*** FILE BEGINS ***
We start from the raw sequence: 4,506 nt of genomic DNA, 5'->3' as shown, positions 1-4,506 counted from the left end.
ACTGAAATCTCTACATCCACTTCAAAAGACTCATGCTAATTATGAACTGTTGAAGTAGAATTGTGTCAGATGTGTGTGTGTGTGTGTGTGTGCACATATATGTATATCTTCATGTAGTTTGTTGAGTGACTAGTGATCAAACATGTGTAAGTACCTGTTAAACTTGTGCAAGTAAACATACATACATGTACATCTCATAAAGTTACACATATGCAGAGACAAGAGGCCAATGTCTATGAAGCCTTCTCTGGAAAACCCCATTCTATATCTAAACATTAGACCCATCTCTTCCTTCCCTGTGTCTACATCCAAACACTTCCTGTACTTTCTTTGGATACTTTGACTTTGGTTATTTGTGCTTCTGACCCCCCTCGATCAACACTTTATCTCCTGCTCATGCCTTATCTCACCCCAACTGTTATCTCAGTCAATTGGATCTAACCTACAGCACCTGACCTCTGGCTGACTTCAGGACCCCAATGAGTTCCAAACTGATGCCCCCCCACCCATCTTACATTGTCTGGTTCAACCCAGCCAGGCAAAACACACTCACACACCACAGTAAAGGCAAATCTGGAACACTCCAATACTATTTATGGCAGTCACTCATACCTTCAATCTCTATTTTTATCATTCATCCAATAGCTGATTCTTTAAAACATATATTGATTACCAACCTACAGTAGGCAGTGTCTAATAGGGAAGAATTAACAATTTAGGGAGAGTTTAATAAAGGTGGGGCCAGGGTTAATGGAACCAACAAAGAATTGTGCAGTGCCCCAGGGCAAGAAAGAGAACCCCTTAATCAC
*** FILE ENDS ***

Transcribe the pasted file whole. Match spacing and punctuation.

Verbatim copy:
We start from the raw sequence: 4,506 nt of genomic DNA, 5'->3' as shown, positions 1-4,506 counted from the left end.
ACTGAAATCTCTACATCCACTTCAAAAGACTCATGCTAATTATGAACTGTTGAAGTAGAATTGTGTCAGATGTGTGTGTGTGTGTGTGTGTGCACATATATGTATATCTTCATGTAGTTTGTTGAGTGACTAGTGATCAAACATGTGTAAGTACCTGTTAAACTTGTGCAAGTAAACATACATACATGTACATCTCATAAAGTTACACATATGCAGAGACAAGAGGCCAATGTCTATGAAGCCTTCTCTGGAAAACCCCATTCTATATCTAAACATTAGACCCATCTCTTCCTTCCCTGTGTCTACATCCAAACACTTCCTGTACTTTCTTTGGATACTTTGACTTTGGTTATTTGTGCTTCTGACCCCCCTCGATCAACACTTTATCTCCTGCTCATGCCTTATCTCACCCCAACTGTTATCTCAGTCAATTGGATCTAACCTACAGCACCTGACCTCTGGCTGACTTCAGGACCCCAATGAGTTCCAAACTGATGCCCCCCCACCCATCTTACATTGTCTGGTTCAACCCAGCCAGGCAAAACACACTCACACACCACAGTAAAGGCAAATCTGGAACACTCCAATACTATTTATGGCAGTCACTCATACCTTCAATCTCTATTTTTATCATTCATCCAATAGCTGATTCTTTAAAACATATATTGATTACCAACCTACAGTAGGCAGTGTCTAATAGGGAAGAATTAACAATTTAGGGAGAGTTTAATAAAGGTGGGGCCAGGGTTAATGGAACCAACAAAGAATTGTGCAGTGCCCCAGGGCAAGAAAGAGAACCCCTTAATCAC